Taking place just over ten years since the first film’s events, the story sees Jake Sully (Sam Worthington) and his wife Neytiri (Zoe Saldana) seeking to find a new home for their family. Elsewhere, a new Avatar body has been given to Col. Miles Quartich (Stephen Lang), who seeks to have Jake’s head for crossing him in the first film. While the story may not reinvent the wheel in terms of narrative, the sequel is still a visually-stunning 192-minute epic that builds on the innovative special effects of the first film from 2009.
Though many doubted the film could reach the lofty heights set by its predecessor, Cameron has added to his list of impressive film sequels that include the likes of 1986’s “Aliens” and 1991’s “Terminator 2: Judgment Day.” With each sequel to the 2009 film budgeted at $250 million each, the visual spectacle is a sight to behold. Everything from the advances made with the Na’Vi to a host of otherworldly sea creatures are rendered in immense detail, with the oceans themselves setting a new benchmark for depicting bodies of water in CGI. While the film’s final act may be lengthy to an extent, the conflict between Jake and Quartich is what makes the film’s finale truly worthwhile.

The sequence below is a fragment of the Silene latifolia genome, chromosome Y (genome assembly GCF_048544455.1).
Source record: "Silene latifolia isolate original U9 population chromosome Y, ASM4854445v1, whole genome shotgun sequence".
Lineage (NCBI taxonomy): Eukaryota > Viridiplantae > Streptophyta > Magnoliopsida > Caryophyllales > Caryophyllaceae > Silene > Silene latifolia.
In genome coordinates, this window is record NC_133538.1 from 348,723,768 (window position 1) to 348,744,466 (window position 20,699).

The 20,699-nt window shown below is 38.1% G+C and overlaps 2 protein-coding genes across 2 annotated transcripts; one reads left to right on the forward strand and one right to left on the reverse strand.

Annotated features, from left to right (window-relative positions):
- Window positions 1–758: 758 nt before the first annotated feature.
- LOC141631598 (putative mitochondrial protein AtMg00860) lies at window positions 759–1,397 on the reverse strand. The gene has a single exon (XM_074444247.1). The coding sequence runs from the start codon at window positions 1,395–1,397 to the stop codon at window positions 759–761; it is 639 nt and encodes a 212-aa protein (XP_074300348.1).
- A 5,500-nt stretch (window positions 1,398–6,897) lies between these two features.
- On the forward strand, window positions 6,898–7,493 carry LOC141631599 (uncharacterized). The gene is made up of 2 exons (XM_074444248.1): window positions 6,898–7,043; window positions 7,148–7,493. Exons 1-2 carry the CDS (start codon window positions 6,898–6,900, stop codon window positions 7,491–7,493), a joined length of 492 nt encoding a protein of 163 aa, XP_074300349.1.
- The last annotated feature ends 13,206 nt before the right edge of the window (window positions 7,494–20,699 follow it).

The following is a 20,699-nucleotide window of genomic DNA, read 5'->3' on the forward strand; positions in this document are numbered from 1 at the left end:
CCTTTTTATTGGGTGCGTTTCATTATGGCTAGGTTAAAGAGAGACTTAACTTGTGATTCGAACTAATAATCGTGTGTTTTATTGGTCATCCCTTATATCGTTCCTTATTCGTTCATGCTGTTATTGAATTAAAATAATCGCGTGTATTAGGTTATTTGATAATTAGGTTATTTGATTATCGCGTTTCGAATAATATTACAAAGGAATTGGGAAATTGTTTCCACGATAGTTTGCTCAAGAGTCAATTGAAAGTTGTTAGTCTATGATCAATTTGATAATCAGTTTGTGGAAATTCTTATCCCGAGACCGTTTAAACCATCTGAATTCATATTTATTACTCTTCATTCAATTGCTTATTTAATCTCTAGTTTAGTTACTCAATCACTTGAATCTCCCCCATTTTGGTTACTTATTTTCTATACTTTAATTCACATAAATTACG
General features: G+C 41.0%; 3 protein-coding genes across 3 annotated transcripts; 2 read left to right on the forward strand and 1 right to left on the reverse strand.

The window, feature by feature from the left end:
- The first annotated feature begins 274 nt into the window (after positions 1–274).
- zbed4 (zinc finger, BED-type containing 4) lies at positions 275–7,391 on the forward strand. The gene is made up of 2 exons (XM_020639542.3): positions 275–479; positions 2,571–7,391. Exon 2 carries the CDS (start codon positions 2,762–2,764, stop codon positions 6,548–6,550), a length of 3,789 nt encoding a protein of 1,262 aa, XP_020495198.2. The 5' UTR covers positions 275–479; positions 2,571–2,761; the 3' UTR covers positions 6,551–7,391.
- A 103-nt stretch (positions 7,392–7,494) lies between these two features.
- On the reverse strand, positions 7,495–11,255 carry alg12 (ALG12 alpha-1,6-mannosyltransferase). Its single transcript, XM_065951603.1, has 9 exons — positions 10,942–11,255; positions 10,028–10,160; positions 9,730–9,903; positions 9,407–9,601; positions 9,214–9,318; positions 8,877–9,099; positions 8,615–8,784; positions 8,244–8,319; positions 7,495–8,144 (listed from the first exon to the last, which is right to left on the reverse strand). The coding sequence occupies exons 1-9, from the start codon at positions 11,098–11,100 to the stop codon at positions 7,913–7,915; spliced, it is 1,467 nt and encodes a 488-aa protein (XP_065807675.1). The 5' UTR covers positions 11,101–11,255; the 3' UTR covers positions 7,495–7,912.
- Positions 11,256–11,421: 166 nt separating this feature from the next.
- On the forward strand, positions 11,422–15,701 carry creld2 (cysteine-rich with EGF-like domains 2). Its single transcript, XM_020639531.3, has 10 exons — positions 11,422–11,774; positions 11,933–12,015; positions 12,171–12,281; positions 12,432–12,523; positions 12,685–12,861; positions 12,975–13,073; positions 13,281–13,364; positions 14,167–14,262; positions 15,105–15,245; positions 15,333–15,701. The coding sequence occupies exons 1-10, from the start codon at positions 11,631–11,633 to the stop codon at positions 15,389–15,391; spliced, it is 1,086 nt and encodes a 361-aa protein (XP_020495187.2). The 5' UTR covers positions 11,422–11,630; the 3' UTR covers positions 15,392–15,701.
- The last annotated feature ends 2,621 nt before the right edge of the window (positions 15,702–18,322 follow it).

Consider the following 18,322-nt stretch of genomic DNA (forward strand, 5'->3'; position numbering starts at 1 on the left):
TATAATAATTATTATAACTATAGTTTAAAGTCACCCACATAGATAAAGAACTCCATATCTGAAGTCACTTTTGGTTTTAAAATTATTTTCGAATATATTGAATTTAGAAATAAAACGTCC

With the film currently outpacing the first’s record box office returns (having made over $2 billion worldwide as of this writing), “Avatar: The Way of Water” has proven to be a worthy followup to its groundbreaking predecessor, setting the stage for the next sequels in 2024 and 2026.
Starring Sam Worthington, Zoe Saldana, Joel David Moore and Cliff Curtis with Stephen Lang, Sigourney Weaver and Kate Winslet, and introducing Jack Champion
Directed by James Cameron
ALBANY, Ore – The Linn-Benton Men’s Basketball team fell to Mt. Hood Community College 85-82 on Saturday, Feb. 4.